They spared no effort or expense, and it shows.
The Omaha Community Playhouse’s much-anticipated production of “Les Misérables” opened Friday, and it ranks with the very best shows staged there — truly superior, deeply moving storytelling.
In one lead role after another, this cast knocks your socks off. Awesome solo work on classic numbers combines with an exceptionally strong ensemble to make you feel each lump-in-the-throat moment of this story of love and redemption in early 19th century France.
Broadway veteran Timothy Shew sets the bar high as Jean Valjean, the ex-con who breaks parole to begin an upright life. After 1,600 performances in the role, Shew knows every emotional beat and plot point to emphasize, every lyric to enunciate with extra clarity. And his rendition of the show’s most famous song, “Bring Him Home,” brought the audience home.
Director Susan Baer Collins and assistant director Carl Beck display stellar staging work throughout, and local talent matches Shew’s performance level in scene after scene.
Julie Crowell is a revelation as Fantine, a young mother forced into prostitution to support her daughter, Cosette. Her version of “I Dreamed a Dream” may be the best this reviewer has heard, and I’ve heard plenty. A deathbed scene with Valjean, smartly staged, is just as impressive.
Joseph Dignoti nails “Stars,” the character-defining song of Inspector Javert, who is obsessed with capturing Valjean. Dignoti’s booming baritone and fierce stage presence bring Valjean’s nemesis fully to life.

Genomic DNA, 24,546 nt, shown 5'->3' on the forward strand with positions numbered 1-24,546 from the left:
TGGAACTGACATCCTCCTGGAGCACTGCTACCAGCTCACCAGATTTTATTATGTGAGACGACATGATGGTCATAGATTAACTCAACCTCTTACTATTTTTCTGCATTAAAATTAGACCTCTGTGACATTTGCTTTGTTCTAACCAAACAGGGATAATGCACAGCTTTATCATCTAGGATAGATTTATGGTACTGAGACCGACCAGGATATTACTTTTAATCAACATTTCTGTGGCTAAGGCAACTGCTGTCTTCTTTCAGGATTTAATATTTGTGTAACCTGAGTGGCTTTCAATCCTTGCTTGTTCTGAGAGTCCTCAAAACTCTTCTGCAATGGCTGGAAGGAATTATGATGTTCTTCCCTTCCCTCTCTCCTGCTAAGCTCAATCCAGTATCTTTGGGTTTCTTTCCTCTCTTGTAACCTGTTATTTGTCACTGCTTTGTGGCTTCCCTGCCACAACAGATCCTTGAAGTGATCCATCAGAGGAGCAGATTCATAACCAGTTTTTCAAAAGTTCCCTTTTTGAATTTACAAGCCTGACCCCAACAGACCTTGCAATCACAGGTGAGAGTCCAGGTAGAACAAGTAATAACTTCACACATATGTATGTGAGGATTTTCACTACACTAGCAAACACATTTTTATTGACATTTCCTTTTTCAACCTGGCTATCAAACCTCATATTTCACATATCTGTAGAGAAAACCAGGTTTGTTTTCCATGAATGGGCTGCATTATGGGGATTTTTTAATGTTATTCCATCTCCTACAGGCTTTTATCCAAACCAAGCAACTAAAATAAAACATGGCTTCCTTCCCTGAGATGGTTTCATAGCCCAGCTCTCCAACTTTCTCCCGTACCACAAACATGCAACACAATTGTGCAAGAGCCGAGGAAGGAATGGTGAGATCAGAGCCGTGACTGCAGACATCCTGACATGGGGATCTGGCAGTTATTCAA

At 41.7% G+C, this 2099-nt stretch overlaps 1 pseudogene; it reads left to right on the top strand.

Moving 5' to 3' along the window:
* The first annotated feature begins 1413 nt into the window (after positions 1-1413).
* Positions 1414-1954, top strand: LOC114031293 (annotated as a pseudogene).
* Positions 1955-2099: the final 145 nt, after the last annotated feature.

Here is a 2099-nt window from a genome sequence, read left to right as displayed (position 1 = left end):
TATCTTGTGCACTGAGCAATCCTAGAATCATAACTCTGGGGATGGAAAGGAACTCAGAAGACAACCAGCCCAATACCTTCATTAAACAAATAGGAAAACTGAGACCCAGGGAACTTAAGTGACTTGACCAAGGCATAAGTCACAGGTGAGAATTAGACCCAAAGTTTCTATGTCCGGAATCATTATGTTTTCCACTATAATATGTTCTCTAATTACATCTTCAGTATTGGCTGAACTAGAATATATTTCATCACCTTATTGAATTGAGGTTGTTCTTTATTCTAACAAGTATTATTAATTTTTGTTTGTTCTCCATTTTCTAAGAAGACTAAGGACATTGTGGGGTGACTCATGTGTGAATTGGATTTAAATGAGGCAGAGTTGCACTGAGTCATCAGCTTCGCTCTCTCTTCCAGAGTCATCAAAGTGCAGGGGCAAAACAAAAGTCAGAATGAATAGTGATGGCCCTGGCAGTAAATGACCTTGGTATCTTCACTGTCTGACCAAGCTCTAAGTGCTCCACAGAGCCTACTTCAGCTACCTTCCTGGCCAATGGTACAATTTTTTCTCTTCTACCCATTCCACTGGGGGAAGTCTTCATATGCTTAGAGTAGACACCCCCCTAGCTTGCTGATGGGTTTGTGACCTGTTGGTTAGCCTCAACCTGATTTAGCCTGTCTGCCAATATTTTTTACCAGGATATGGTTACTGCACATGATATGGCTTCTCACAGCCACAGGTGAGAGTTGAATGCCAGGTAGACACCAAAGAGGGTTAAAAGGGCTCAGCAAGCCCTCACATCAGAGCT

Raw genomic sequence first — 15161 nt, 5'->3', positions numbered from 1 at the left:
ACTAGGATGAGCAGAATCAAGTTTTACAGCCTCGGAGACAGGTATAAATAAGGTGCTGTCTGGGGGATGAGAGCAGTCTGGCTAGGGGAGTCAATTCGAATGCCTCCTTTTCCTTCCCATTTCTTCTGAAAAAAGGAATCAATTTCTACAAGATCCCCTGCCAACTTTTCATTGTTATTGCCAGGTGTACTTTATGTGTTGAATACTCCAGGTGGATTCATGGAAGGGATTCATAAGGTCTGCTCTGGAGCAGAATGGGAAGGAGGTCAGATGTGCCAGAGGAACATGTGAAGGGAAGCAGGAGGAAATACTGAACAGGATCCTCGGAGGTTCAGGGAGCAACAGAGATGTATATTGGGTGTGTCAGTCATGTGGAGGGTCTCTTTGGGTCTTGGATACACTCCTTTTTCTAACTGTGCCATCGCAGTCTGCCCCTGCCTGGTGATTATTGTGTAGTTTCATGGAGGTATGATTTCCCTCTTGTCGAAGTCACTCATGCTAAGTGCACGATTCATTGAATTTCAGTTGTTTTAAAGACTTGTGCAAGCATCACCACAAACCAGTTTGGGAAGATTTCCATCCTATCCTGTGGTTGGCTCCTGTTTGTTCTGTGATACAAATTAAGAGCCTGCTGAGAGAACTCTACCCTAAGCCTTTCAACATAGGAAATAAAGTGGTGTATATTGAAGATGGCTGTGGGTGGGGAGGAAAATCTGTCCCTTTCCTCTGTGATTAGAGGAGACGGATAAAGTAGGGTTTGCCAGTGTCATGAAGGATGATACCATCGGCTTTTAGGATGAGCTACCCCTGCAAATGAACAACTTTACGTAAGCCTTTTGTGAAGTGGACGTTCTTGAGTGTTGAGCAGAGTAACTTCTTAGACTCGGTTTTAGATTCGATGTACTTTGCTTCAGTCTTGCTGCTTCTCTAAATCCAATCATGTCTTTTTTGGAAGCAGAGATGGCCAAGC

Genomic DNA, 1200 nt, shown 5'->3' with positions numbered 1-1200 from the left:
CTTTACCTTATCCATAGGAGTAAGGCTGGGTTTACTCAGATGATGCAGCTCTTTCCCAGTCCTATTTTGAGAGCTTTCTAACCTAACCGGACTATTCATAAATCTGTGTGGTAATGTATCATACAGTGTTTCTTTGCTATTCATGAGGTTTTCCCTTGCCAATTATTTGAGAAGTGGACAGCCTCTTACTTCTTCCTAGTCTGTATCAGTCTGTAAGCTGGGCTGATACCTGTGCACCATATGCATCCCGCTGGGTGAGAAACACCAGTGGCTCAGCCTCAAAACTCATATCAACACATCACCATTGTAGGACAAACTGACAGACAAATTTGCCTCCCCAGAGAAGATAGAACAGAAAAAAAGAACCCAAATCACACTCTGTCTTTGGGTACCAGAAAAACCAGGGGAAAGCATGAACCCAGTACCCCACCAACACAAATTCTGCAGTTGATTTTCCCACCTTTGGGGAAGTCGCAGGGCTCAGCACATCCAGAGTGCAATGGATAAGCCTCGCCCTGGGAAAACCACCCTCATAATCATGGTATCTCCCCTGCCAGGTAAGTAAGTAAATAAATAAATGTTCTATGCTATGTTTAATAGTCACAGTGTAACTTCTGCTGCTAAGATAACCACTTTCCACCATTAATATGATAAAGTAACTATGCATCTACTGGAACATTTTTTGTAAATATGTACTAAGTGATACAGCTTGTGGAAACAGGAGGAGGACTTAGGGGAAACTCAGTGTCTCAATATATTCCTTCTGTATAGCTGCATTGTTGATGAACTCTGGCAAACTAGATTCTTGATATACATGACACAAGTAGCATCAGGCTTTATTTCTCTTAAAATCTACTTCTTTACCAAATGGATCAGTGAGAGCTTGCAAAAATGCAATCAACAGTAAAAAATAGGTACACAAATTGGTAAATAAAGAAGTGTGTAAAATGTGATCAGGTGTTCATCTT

Jennifer Tritz, as adult Cosette, and Joseph T. O’Connor, as young revolutionary Marius, who falls for her, are a vocal duo made in heaven. Her operatic soprano and his pure, high tenor combine with Abigael Stewart’s powerhouse alto, as Eponine, in one of the show’s highlights, “A Heart Full of Love.” It might be the best trio you ever hear on a local stage.
O’Connor displays perfect pitch and impressive range on the plaintive “Empty Chairs and Empty Tables” (standout staging), and Stewart got one of the night’s loudest rounds of applause for the lovelorn “On My Own.”
Cork Ramer and Megan McGuire bring skillful comedic character work and vocal chops to the corrupt innkeeper Thenardier and his wife — better than what you saw in last year’s movie.
Tiny Grace Titus is visually perfect as little Cosette singing “Castle on a Cloud,” while young Noah Jeffrey makes brassy urchin Gavroche memorable as well.
Multiple aspects of the show rise to a rarefied level of excellence, none higher than the glorious singing by a cast of 33. The men sound great on “Red and Black,” the women just as great on “Turning.” When the entire cast hits the final notes of “One Day More” to cap Act One, it feels like that old Maxwell tape commercial where a man’s hair blows back. I got goosebumps. A Thursday preview crowd roared its approval and repeated it at the show’s close, a rousing “Do You Hear the People Sing.”
Jim Othuse’s scenic design impresses for its clean versatility, and a giant turntable cleverly enhances both scene transitions and travel segments. Mood-enhancing lighting, also by Othuse, adds much, as do hundreds of costumes by Georgiann Regan’s crew. From beautiful wedding gowns to rags, great coats to military uniforms, they’re something to see. Jim Boggess’ 11-piece orchestra delivers the familiar score with verve, and Boggess has a firm hand on the show’s pacing.
Was Thursday’s preview perfect? Not quite. Orchestra and singers weren’t always in perfect sync. Soloists and instrumentalists bent pitch on a note or fudged an entrance here and there. Microphone static distracted briefly. Recorded gunfire seemed faint at times. It all comes under the heading of minor preview adjustments.
For the Playhouse, this is a musical milestone, all stops pulled out full, and “Les Misérables” fires on all cylinders. Sellouts are inevitable. I’ve already got tickets to see it again.